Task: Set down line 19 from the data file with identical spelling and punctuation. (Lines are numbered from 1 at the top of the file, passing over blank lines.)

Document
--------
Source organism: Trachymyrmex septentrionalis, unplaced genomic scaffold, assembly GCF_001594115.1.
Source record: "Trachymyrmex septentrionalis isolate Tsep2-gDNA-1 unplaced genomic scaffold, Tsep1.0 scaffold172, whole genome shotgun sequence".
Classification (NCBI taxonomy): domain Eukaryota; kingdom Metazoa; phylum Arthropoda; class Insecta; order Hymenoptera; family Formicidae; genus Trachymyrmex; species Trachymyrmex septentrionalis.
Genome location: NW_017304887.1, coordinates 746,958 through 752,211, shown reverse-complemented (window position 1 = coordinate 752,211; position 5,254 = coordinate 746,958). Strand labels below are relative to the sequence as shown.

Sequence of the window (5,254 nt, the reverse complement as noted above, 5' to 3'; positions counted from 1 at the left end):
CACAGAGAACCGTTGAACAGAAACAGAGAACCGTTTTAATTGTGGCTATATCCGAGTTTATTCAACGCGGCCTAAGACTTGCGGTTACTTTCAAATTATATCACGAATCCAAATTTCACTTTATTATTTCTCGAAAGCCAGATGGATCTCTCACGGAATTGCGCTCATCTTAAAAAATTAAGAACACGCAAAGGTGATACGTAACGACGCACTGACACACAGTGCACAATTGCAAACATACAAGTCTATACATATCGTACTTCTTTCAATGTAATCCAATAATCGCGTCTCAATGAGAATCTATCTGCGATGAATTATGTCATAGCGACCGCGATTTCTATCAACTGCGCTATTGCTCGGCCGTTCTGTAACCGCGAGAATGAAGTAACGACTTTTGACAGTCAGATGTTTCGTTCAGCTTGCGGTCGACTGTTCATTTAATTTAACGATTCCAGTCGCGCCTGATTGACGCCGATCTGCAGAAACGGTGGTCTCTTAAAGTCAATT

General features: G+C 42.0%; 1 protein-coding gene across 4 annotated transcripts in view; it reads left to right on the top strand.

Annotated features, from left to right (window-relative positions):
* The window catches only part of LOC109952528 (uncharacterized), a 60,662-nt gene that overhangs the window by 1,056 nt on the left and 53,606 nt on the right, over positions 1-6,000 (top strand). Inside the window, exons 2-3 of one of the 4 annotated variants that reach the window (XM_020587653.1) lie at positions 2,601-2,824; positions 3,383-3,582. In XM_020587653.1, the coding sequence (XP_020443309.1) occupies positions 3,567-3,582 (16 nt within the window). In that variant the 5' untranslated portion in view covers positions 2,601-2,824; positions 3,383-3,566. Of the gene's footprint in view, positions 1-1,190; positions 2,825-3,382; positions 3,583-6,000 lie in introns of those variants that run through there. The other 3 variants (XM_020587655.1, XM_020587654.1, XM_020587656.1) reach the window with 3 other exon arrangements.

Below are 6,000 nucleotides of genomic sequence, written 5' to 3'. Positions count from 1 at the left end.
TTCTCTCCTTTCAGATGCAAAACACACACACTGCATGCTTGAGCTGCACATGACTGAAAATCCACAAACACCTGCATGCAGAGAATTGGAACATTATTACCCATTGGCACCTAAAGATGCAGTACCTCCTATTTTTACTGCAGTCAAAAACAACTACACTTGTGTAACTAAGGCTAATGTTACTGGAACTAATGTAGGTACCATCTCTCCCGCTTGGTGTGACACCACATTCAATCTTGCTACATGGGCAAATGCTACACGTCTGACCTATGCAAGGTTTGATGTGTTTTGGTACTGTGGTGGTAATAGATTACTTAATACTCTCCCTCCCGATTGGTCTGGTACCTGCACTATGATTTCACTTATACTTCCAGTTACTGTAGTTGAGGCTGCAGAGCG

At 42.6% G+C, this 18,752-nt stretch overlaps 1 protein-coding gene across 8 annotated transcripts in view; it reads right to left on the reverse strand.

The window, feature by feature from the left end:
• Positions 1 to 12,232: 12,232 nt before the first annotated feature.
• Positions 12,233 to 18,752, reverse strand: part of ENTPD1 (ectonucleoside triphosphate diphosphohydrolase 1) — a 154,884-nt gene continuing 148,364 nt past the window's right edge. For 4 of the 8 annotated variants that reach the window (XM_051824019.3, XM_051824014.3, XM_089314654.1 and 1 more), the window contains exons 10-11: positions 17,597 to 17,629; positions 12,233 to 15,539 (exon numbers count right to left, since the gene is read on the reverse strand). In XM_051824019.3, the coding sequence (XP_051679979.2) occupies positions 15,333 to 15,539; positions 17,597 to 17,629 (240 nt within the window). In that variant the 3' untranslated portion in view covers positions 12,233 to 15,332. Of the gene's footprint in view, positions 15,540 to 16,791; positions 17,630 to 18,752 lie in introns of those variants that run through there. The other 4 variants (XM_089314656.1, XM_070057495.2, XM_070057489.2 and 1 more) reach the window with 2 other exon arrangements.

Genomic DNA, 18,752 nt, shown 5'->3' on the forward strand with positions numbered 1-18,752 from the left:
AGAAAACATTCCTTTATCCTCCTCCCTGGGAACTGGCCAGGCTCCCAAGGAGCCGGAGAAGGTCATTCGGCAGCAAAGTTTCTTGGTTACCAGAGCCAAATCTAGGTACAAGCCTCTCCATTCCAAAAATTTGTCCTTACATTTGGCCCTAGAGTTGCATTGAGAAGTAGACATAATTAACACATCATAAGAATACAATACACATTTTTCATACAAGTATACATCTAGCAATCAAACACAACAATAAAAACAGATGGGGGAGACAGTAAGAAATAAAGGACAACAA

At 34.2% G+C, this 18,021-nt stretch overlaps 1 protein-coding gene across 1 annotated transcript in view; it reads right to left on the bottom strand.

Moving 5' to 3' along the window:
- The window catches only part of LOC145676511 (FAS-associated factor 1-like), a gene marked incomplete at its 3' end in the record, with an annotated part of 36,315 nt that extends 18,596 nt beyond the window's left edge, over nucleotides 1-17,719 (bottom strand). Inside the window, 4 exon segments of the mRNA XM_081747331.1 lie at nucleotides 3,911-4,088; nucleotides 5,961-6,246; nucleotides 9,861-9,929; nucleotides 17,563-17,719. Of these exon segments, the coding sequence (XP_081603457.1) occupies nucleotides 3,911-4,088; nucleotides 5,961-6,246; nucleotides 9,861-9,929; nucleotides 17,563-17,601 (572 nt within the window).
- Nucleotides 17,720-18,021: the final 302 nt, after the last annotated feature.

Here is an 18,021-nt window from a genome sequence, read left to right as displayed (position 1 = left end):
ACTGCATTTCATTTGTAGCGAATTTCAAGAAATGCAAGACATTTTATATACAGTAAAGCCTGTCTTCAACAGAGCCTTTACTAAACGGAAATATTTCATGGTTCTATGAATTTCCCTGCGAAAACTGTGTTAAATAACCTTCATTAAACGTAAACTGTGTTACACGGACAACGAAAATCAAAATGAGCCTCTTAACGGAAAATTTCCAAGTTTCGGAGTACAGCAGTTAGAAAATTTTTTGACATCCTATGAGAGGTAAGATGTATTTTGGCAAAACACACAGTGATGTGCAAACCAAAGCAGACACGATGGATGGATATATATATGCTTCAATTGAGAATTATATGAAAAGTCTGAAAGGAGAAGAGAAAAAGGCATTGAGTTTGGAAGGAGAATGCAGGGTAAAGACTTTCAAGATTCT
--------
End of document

Moving 5' to 3' along the window: